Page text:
As a parent of five girls, between the ages of 5 and 15, I find myself thinking very often about how I am communicating with my children about the things in life that matter the most. I also seem to be thinking back a lot to my own childhood, and reflecting on the ways that my parents communicated with me and my sisters as we were growing up. One issue that has become clear to me is that when I was a teenager, my parents were very involved in my life and I knew that they loved me, BUT they never once told me to avoid underage drinking or warned me of the dangers of drinking alcohol. What their avoidance of this topic caused for me was a sense that I had permission to take part in drinking with my friends in high school and college.
I remember my parents telling me stories of their drinking parties in college, BUT they never once told me that it was wrong and that they regretted it. Highlighting these memories is not for the purpose of criticizing my parents, but rather to remind me of what happened in my life because of it. It also encourages me to be incredibly mindful of the influence of what I say and don't say to my own children.
With all of our daughters, my husband, Mike, and I have been trying to have open communication, and sharing insights from our own growing up years as honestly as possible. It can sometimes feel awkward to approach challenging topics, but the advice I seem to hear often is that the more you can make an attempt at talking with your kids, the better.
Here are some tips from a website, www.parentfurther.com, which is a great resource for research-based advice and tools for parents on a wide range of topics.
Talking with Your Kids about Alcohol Use
It’s important to start communicating with your child about your values and beliefs as early as possible. By maintaining open and honest communication, you can help your children feel comfortable talking with you about difficult issues, such as alcohol use and peer pressure.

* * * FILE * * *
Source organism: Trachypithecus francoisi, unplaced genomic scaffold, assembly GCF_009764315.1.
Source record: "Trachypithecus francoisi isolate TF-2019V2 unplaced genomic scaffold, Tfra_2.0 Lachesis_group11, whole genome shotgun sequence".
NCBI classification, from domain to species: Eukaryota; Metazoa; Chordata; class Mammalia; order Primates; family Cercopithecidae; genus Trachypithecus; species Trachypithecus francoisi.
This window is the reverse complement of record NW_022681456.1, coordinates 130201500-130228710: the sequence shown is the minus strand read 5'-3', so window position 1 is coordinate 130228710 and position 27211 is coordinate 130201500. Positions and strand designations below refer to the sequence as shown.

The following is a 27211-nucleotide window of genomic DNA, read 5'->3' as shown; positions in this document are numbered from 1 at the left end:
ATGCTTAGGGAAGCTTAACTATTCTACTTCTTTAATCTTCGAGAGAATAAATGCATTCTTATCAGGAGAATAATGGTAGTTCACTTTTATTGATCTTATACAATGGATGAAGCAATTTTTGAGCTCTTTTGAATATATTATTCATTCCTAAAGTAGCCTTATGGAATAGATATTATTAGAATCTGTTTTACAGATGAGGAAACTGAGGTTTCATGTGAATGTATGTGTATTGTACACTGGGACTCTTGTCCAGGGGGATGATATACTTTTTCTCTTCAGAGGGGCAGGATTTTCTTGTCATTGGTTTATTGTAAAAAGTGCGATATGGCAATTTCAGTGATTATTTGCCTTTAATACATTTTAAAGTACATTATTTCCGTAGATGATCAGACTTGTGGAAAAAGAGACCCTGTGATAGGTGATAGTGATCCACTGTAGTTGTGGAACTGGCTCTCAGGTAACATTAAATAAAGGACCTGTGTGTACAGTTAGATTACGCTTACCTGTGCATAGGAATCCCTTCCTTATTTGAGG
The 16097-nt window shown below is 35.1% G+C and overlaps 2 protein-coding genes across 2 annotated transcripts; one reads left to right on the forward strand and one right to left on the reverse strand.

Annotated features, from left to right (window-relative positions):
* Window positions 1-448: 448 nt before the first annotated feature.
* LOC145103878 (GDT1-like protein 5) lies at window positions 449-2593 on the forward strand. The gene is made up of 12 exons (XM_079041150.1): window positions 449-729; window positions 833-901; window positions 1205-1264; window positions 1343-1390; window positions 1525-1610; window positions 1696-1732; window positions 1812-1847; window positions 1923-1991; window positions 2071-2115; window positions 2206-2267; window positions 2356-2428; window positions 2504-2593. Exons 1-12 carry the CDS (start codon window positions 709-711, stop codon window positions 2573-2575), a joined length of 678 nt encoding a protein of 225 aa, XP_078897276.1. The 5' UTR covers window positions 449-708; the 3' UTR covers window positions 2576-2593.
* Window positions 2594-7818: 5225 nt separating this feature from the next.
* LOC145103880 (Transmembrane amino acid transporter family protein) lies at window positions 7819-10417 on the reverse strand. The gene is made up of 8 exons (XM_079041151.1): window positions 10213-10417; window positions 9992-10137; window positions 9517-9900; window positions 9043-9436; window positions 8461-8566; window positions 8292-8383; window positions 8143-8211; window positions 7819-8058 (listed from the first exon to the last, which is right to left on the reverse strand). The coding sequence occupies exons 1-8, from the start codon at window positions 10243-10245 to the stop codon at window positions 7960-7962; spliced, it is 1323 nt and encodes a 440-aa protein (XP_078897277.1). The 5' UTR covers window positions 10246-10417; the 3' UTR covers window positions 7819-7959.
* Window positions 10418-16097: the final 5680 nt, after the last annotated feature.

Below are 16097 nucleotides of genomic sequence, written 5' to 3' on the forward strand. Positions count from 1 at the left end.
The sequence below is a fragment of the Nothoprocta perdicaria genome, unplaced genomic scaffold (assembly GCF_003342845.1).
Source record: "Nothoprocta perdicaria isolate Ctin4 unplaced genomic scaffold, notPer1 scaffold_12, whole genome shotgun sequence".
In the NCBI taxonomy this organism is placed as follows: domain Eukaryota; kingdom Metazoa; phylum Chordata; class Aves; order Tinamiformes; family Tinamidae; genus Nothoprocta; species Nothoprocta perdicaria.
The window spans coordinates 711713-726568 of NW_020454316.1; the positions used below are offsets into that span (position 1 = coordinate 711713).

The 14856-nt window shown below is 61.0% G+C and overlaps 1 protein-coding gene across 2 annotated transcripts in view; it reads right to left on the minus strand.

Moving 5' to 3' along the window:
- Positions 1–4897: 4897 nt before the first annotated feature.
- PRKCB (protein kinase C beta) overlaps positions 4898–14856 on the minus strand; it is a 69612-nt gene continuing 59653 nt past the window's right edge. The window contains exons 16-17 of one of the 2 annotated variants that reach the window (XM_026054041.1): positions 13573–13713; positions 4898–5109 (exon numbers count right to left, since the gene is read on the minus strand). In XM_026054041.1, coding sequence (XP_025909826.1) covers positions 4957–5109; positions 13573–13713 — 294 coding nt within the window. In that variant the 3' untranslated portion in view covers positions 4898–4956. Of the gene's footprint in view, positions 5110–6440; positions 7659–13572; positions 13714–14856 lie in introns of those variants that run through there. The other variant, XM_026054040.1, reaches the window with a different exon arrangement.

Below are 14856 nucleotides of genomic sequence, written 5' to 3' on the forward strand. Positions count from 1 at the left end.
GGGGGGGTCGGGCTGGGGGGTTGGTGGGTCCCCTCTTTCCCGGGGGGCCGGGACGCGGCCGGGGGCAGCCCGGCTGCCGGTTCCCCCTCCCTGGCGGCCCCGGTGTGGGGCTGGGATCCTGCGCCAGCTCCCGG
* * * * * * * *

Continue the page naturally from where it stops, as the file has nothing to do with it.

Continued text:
Don’t wait for your children to bring up alcohol—use advertisements, news stories, or personal incidents to raise the issue before it becomes a problem. Ask your child what he thinks about the alcohol use he sees on TV, in movies, or among his friends. Point out advertisements that target teens. Talk about your views on underage alcohol use and ask your child what he thinks about it as well.
During the high school years, many kids begin to think they’re old enough for sex, drugs, or alcohol. Talk to your child about how she defines maturity and when she thinks individuals are old enough to engage in these activities. Be clear about why you think she should wait until she’s older and which values your opinions represent.
Talk to your kids at least weekly about the peer pressure they experience or see at school and in their social groups. Some children are more comfortable talking about what they witness, so be patient if your child doesn’t want to talk about his experiences right away. It’s much easier for some kids to talk about what they see before they talk about what they experience.
If you consumed alcohol as a teenager, be honest with your children if they ask about it. Tell them about the consequences you faced.
Talking with your kids about alcohol use isn’t always easy. But it’s important to start the conversation early so you can teach your child the necessary skills to resist alcohol when he or she is faced with a tough decision. Begin talking today so your child’s first lessons about alcohol are from you—and not her or his friends.